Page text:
James Edward Hannant was born at Kyo, Stanley, County Durham, in 1885. He was the son of Robert and Sarah Jane Hannant (neé Hart). He married Eleanor Miller in 1906. In the 1911 census he was recorded as a coal miner (hewer) with his wife and two children: Robert, 5; and Eleanor, 2; living at Warkworth Street, Lemington, near Newcastle-upon-Tyne. The birth of a William Hannant was registered in April-June 1914 at Castle Ward, Northumberland, with the maiden name of the mother recorded as Miller.
Corporal James Edward Hannant was 31. He was buried at Lemington Cemetery which was near the residence of Eleanor Hannant, his widow, who had lived at Warkworth Street, Lemington and then moved to Coronation Row, North Walbottle, Newburn-on-Tyne (CWGC Debt of Honour).
With kind regards,
Reply from: Eleanor
Date: Sunday 10th May 2015 at 8:10 PM

Thank you Alan. You have given me more information in one day than I could find in weeks of searching. Regards Eleanor.
Reply from: Sharon Hannant
Date: Wednesday 29th July 2015 at 4:36 PM

Hi Alan. Cpl James Edward Hannant is my great/great great uncle. I am his brothers' (John Joseph Hannant) great great granddaughter. I have found this information fascinating, and I was wondering how I could find any photographs of him. My dad has passed away too now, and I no longer have contact with his siblings, and I would LOVE to see what he looked like, and if there is any resemblance to my dad - granddad died before I was born. Any ideas please?
Many thanks
Reply from: Eleanor
Date: Wednesday 29th July 2015 at 6:48 PM

Hi Sharon

I do no have any photographs but have emailed my cousin to ask if she has any. I know that she has old photographs of the family but not sure of who. My email address is (eleanormoore2028 at aol.com) if you want to contact me.

Reply from: Sharon
Date: Friday 30th October 2015 at 11:05 PM

Hi Eleanor

Thank you for sending me your email address. Forgive me for not contacting you before now. I have recently visited with a cousin of mine and have been given lots of photos of family members. Sadly none of my great, great, uncle James. My email address is : (sharonhannant at hotmail dot co dot uk). Please feel free to contact me - we are family after all!

Posted by: Peter {Email left}
Location: London
Date: Thursday 7th May 2015 at 12:04 PM
Alan, I am trying to find my Great Grandfathers service record, although I think it might have been destroyed in ww11, he was in the 16th battalion Rifle Brigade, Sergeant John Edward George Wakeham and he was killed on the Somme 21st March 1918, I was wondering when and where he joined up and where on the Somme he was killed, he is commemorated in Poziere cemetary,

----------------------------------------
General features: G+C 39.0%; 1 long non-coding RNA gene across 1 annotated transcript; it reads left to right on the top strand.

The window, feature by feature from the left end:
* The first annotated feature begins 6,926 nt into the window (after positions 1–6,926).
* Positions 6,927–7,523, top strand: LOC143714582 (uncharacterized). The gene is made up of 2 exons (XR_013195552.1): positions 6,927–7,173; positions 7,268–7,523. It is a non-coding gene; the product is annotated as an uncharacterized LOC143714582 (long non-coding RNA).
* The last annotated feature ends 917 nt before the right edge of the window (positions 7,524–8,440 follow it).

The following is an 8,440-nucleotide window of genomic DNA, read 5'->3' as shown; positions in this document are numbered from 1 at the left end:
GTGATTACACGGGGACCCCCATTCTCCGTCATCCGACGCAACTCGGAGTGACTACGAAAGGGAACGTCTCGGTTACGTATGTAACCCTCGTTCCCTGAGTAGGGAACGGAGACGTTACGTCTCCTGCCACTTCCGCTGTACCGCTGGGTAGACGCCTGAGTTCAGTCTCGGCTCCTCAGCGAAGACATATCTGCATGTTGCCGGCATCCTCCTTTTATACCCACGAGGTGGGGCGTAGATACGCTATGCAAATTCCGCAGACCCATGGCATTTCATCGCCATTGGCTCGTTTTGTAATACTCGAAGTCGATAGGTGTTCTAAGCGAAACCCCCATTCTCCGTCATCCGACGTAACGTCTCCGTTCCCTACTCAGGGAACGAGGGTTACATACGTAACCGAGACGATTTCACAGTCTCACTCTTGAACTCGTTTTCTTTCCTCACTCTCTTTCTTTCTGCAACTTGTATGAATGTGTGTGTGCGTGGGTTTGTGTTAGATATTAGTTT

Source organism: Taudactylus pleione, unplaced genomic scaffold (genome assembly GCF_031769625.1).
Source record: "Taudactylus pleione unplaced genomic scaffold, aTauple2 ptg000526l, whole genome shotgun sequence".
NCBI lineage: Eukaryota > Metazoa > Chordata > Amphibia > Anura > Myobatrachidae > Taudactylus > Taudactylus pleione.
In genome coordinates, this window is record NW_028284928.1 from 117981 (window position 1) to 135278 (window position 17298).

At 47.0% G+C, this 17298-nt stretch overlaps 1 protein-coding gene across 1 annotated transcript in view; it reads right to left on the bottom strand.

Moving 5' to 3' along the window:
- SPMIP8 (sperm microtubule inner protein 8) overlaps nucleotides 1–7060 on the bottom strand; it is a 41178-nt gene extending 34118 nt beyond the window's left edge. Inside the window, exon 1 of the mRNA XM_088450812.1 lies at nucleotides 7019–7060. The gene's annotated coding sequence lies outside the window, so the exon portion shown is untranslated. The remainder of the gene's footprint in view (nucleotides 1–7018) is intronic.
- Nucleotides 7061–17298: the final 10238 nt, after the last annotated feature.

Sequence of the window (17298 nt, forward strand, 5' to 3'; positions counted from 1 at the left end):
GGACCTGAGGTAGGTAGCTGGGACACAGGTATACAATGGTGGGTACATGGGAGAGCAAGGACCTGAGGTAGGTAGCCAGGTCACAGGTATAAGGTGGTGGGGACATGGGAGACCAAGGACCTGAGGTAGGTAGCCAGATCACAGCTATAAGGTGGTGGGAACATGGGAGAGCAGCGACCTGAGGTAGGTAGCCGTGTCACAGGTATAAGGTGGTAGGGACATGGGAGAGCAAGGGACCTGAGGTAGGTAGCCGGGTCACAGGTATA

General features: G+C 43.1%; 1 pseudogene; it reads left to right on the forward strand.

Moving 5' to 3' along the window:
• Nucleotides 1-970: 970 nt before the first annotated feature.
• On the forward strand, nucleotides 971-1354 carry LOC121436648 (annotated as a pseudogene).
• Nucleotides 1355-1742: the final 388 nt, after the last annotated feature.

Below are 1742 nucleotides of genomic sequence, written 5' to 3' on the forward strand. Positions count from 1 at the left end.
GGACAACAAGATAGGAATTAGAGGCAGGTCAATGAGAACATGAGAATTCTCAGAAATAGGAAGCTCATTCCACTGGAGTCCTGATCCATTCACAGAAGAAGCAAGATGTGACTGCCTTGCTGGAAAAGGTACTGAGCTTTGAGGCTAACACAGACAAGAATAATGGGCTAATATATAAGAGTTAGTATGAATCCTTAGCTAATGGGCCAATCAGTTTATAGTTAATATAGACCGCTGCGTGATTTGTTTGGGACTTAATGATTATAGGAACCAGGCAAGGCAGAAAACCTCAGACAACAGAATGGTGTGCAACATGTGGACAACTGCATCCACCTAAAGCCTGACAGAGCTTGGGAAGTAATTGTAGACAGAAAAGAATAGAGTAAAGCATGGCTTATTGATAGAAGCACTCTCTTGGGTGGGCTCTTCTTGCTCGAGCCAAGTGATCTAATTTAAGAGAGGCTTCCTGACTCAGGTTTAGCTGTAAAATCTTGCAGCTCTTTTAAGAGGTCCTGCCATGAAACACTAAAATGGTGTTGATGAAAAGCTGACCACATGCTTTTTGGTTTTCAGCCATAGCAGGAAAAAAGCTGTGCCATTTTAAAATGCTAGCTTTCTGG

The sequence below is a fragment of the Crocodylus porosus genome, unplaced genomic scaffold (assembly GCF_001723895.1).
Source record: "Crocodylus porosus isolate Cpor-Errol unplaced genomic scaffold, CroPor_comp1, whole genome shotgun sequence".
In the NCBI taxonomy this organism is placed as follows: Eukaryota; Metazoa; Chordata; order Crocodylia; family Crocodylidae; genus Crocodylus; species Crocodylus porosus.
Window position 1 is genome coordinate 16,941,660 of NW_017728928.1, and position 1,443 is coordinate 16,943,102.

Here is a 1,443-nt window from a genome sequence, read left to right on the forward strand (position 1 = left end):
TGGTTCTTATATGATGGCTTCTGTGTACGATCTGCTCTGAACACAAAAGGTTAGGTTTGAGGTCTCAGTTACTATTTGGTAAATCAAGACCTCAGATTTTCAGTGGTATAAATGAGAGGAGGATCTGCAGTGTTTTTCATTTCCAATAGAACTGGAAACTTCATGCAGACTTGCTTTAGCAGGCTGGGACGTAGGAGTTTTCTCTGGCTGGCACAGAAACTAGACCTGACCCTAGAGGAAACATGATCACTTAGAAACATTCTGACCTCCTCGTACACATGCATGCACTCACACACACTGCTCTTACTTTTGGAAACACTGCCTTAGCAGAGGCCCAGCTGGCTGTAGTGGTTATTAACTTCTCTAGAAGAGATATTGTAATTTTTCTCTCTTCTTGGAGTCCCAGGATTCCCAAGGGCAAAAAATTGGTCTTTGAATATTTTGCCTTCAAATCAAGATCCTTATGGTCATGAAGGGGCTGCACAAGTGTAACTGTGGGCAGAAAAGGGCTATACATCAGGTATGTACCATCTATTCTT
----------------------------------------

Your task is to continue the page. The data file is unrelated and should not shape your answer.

Kind Regards,

Reply from: Alan Greveson
Date: Thursday 7th May 2015 at 7:50 PM

Dear Peter,
Without an individual service record it is not possible to state his army service in detail. The Army medal rolls recorded he served as a Serjeant in the 16th Battalion The Rifle Brigade with the regimental number S/27301. The rolls indicate that number was within a series that was allotted to the 16th Battalion where the pre-fix S indicated war-time enlistment. No other battalion was listed in the rolls, so it is likely John Wakeham enlisted in and served with the 16th Battalion from its creation. By the time the Battalion went overseas, John Wakeham had been promoted to Serjeant (the spelling with a J was usual in the Rifle Brigade).
The 16th Battalion had been raised for wartime service in the borough of St Pancras, London, on April 2nd 1915. In August 1915 the Battalion moved to Hursley Park, Winchester, and joined the 117th Infantry Brigade in the 39th Division. In September 1915 the Battalion moved to Marlborough Lines, Aldershot, and in November 1915 to Witley Camp. The Battalion landed in France in the first week of March 1916. The war diary of the 16th Battalion Rifle Brigade should reflect the period of service of Serjeant John Wakeham. The diary can be downloaded (GBP 3.30) from the UK National Archives website:
The engagements of the 39th Division can be seen at:
The date of his death is recognisable as the beginning of the German spring offensive on the Somme known as Operation Michael, or Kaiserschlacht (Kaiser's Battle) which began on a misty dawn on March 21st 1918 at St Quentin when the Allied Fifth Army was driven back on a wide front and thrown into chaos.